Helping care for pets has even allowed for stronger human to human relationships to be formed. When developing the organization, Herman had no idea of the relationships that would form between the clients and the PAWS NY volunteers. PAWS NY has created unpredicted benefits for its clients as many of them have established strong friendships with PAWS NY volunteers. The pets have found a way to bring people together while being cared for by the PAWS NY volunteer staff.
Other Programs and Future Plans
PAWS NY offers a multitude of other programs for those already qualified for their Housecall Program. With a $10,000 grant from Banfield Charitable Trust, PAWS NY has been able to start a Veterinary Care Program. By partnering with area vets, the organization provides basic wellness exams as well as emergency care for the animals.
Many clients worry about what will happen to their animals if they are no longer there to support them. PAWS NY has created the Emergency Foster Care Program to help clients feel more assured that their pets will be taken care of. PAWS NY provides in-home care in the absence of the client or even place the dog into foster care in emergency situations. “We’ve seen that clients won’t go to the hospital if they need to because they don’t have anyone to take care of their animals. Or they go to the hospital and they are so stressed out about what will happen to their animals that they are not going to get better. This program is a way for us to tell our clients, ‘Don’t worry, we will take care of your animals,’” says Herman.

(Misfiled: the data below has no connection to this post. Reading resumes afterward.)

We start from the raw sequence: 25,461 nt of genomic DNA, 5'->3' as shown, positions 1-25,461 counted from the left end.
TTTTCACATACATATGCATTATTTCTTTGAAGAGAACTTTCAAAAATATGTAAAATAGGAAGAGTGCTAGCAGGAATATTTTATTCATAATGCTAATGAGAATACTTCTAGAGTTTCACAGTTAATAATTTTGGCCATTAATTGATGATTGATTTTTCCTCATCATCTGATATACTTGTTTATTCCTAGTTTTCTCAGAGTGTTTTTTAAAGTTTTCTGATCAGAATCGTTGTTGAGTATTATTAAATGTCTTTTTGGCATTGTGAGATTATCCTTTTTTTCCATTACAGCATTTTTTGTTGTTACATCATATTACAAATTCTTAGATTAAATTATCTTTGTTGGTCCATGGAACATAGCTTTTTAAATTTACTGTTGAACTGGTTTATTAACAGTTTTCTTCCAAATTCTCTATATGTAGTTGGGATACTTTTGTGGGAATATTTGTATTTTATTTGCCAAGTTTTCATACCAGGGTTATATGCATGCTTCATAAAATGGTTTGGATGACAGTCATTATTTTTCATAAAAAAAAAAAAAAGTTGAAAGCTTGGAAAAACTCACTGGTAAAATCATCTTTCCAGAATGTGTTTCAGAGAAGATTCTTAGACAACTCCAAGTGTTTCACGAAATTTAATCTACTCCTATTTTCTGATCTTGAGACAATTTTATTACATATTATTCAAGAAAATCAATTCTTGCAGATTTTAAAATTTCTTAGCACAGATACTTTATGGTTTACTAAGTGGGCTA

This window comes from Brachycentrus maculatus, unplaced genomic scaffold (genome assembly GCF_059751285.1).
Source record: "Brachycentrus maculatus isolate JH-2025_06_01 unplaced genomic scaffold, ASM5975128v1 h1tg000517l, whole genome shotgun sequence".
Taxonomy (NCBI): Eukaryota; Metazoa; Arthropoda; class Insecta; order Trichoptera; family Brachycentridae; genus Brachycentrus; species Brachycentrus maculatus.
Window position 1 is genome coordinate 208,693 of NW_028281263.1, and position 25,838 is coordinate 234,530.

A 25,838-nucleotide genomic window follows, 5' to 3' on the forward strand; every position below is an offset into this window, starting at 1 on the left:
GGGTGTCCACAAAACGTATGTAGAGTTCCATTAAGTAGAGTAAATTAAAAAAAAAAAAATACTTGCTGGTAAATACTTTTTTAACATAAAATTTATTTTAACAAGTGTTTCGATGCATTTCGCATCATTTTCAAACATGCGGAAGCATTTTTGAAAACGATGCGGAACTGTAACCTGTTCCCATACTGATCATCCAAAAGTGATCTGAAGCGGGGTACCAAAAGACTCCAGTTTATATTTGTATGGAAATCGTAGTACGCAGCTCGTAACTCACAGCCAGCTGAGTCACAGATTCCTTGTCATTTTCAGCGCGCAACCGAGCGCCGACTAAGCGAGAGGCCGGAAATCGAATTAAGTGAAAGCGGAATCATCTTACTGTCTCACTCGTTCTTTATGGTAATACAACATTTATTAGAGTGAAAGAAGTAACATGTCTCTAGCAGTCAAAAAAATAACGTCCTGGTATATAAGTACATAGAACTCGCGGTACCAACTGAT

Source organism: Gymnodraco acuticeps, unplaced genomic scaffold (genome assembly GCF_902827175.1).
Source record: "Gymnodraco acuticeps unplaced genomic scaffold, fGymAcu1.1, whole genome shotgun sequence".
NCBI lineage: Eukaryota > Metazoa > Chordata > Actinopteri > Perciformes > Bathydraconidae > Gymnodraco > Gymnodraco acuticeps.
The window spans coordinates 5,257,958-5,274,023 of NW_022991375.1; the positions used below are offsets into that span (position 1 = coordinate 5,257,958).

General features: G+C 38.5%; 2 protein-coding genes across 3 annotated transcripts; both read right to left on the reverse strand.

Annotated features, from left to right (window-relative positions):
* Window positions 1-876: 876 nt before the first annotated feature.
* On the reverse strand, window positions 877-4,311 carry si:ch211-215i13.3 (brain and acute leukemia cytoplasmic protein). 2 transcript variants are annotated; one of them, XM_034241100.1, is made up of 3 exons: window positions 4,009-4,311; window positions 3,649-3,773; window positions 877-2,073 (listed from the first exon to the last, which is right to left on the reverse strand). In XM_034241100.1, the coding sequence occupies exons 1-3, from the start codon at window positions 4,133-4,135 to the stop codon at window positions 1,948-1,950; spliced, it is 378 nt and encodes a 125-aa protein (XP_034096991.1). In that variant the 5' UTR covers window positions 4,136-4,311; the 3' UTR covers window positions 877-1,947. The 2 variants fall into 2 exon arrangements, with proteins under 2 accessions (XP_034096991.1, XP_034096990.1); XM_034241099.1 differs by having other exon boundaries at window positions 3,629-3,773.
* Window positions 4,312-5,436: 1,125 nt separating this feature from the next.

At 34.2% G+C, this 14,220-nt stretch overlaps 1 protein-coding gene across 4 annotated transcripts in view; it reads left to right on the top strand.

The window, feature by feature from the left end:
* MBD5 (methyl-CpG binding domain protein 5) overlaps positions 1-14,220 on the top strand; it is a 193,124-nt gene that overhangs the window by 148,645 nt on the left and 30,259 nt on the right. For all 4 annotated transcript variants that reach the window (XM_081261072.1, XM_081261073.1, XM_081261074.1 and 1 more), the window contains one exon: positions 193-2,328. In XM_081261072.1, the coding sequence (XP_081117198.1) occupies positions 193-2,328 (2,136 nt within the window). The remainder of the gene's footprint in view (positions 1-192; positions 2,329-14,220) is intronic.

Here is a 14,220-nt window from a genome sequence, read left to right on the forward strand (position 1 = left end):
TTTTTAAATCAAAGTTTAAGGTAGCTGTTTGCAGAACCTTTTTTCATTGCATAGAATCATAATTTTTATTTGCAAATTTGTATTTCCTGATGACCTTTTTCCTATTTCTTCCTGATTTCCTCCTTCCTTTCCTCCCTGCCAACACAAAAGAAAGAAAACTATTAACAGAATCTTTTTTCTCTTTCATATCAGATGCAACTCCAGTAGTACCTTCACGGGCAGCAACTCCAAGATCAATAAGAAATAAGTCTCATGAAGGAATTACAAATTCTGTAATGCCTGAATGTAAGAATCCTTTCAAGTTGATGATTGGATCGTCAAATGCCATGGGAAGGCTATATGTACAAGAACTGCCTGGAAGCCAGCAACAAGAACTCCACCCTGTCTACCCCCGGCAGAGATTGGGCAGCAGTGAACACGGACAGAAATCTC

PAWS NY also created a Pet Pantry after realizing the need for food and supply donations. Oftentimes, they see their clients buying pet supplies with money that is needed for medication, food, rent or other expenses. PAWS NY has even seen cases in which clients are feeding pets their own food. By conducting annual food drives, PAWS NY is able to distribute pet food and pet supplies to their clients to help reduce the financial burden they face.
PAWS NY plans to keep expanding their programs further. Strengthening their current services is their main goal for the immediate future. “We really want to expand it and grow it so that we can help more people and more pets stay together. Building a successful core is really our priority right now,” says Herman. In 2014, PAWS NY is hoping to help more than 110 people and their 180 pets through all of their programs.
Getting people to understand the power of the human-animal bond is also a goal at PAWS NY. The organization recognizes the need for visual education when it comes to seeing the benefits of the human-animal bond and believes videos of interactions between their clients and their pets would help people understand the need to nurture the bond.
Herman also expressed her excitement about new opportunities in the human-animal bond discipline, “It’s just such an incredible field to be in and really exciting too because I think we’re sort of just gaining momentum. The field itself is becoming more well-known and the research is starting to get out there, people are starting to understand that pets are not just our furry family members at home but there are actually these incredible benefits that we receive from having them in our lives.”